September 22, 2014


Derek Jeter’s fabulous baseball career with the New York Yankees is winding down.

The Kalamazoo Kid will be hanging up his cleats at the end of this week.

Nineteen years in the big leagues with the same club.

Think about that for a minute.

I know there are a few New York Mets fans who read the blog so I figure they have stopped reading this entry by now. (I wonder what Carmine would think of Derek Jeter?)

The Baltimore Orioles are in town for a four game series. Thursday will be Jeter’s final appearance at the stadium. The Bronx Bombers then head to Boston to end the season with a weekend visit with the Red Sox. Some people are wondering if Jeter will play against the Red Sox or will his appearance at Yankee stadium vs the Orioles on Thursday be his last?

“His last at-bat should be at Yankee stadium,” someone said to me.

Sorry, butI don’t agree with that at all.

If Jeter decides to play in Boston, look for the Red Sox to show their appreciation. The city of Boston knows winners, and Jeter is a winner.

In an outstanding New York Magazine article Jeter’s former manager Joe Torre had this to say about him: “Even though it was his first year in the big leagues, Derek was a finished product as a person. Very mature, responsible.”

Torre credits Jeter’s parents for a psychological grounding that sounds simple, but isn’t. “He felt comfortable in his own skin. Other players need to be validated. Derek doesn’t need the attention.”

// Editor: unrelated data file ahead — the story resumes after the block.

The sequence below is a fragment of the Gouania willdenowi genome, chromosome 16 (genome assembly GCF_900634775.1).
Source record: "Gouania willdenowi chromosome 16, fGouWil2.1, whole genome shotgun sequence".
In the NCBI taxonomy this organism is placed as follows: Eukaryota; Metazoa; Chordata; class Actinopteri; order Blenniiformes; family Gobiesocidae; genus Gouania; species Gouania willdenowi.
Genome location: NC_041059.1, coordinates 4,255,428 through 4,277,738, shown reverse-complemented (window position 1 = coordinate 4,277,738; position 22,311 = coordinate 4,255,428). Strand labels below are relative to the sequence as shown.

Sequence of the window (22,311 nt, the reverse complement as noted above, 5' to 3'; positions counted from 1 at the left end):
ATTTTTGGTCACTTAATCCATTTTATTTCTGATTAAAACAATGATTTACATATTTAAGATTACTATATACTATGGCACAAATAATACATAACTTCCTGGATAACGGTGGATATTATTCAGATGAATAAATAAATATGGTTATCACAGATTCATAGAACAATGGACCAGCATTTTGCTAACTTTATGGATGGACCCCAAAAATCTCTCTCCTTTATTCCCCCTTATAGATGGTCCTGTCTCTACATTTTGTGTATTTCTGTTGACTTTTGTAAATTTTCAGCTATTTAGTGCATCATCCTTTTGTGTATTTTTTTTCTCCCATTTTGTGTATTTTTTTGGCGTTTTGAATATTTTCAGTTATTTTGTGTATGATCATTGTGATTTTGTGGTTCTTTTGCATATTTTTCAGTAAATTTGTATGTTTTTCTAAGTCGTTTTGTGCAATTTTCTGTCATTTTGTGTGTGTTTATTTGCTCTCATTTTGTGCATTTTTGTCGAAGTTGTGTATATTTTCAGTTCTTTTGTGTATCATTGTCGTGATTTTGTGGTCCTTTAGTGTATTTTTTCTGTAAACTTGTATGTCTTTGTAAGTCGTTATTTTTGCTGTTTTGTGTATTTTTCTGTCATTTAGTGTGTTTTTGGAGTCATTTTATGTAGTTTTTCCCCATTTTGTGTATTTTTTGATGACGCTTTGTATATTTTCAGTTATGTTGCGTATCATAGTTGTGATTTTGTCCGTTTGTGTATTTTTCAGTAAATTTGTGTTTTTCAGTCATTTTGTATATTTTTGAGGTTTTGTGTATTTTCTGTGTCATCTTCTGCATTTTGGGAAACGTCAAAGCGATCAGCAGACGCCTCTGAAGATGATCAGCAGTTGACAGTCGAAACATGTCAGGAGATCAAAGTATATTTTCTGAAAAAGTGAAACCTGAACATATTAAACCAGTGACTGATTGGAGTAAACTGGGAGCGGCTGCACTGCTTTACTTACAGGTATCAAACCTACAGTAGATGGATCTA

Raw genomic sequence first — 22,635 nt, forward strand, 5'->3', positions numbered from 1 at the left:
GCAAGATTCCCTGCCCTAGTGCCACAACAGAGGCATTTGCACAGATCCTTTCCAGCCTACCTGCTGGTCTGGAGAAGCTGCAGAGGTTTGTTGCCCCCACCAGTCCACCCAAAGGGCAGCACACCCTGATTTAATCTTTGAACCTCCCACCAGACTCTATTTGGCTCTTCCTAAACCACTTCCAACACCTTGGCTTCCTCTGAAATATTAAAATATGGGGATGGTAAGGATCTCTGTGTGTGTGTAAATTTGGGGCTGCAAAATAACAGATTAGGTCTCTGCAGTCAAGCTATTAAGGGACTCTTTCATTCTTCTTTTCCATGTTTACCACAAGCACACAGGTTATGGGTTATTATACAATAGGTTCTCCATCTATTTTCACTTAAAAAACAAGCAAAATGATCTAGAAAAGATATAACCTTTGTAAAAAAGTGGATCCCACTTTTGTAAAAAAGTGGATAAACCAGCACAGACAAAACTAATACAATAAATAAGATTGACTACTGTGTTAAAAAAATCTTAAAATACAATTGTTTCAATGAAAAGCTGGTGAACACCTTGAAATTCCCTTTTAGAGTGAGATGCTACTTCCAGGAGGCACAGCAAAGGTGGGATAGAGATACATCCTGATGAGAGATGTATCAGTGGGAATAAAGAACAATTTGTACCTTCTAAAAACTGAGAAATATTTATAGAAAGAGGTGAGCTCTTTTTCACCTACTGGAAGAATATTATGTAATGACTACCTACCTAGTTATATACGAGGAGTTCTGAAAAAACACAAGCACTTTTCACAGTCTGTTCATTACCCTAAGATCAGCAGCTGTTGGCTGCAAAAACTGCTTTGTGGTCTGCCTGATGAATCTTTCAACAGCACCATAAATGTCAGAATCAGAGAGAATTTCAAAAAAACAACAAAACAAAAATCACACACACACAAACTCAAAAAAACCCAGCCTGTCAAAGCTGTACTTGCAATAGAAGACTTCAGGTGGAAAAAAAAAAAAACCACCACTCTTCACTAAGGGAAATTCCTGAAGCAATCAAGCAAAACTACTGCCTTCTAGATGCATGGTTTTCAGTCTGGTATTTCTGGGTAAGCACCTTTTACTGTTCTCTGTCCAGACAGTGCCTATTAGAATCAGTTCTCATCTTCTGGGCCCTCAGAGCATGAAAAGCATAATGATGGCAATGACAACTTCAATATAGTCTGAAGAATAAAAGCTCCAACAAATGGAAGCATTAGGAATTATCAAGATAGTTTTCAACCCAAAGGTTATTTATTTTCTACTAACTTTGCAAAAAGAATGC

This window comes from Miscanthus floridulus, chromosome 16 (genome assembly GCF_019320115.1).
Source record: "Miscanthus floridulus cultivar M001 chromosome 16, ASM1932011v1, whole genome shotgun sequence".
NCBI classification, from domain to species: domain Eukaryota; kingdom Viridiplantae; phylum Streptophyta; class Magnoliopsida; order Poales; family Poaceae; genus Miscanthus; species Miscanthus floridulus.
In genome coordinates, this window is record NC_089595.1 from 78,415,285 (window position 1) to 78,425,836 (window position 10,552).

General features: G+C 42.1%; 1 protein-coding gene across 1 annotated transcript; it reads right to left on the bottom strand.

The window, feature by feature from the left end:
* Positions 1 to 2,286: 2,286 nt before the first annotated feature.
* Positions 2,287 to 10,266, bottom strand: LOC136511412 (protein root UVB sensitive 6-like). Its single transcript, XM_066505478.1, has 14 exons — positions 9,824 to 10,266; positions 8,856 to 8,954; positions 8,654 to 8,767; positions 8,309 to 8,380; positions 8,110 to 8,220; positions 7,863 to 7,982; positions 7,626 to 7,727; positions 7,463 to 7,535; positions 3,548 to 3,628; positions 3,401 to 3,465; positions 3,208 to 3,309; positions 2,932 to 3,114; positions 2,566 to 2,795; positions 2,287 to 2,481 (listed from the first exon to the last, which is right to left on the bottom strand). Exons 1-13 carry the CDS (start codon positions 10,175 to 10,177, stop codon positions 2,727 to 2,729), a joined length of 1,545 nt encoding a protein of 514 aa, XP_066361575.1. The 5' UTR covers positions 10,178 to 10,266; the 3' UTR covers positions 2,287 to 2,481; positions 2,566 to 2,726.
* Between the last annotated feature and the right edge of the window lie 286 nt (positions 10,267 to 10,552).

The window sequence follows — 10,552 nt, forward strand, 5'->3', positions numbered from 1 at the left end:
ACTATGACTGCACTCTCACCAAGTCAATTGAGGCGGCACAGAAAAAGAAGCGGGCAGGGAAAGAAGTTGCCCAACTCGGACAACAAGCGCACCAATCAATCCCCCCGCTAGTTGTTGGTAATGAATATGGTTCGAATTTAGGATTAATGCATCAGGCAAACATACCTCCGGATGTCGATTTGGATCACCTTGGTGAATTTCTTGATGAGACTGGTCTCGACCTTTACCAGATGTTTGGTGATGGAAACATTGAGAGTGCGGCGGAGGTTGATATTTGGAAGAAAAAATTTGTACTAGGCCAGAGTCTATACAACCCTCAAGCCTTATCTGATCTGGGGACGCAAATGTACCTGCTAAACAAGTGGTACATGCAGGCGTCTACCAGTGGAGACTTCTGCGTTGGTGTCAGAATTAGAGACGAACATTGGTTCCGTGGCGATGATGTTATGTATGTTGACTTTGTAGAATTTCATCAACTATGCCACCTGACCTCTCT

Jeter’s parents did a wonderful job raising their son. Saw a sign at the Yankee game on Sunday, “MRS. JETER, YOU DID THE BEST JOB!”

You don’t have to be a Yankees fan to respect Jeter and his accomplishments.  I understand some people are tired of the farewell tour but he will be missed.

I am going to treasure these last few games. So much that I ordered MLB premium so I don’t miss his last few at-bats.

Jeter did it the right way both on and off the field.

He has never been involved with steroids or crime. Has never been involved in a domestic abuse situation. His mom and dad taught him how to respect people.

The way Jeter plays the game every day should be an example to all youth athletes. On ground balls, the guy still sprints down the first base line. I mention that only because there are major league baseball players who jog.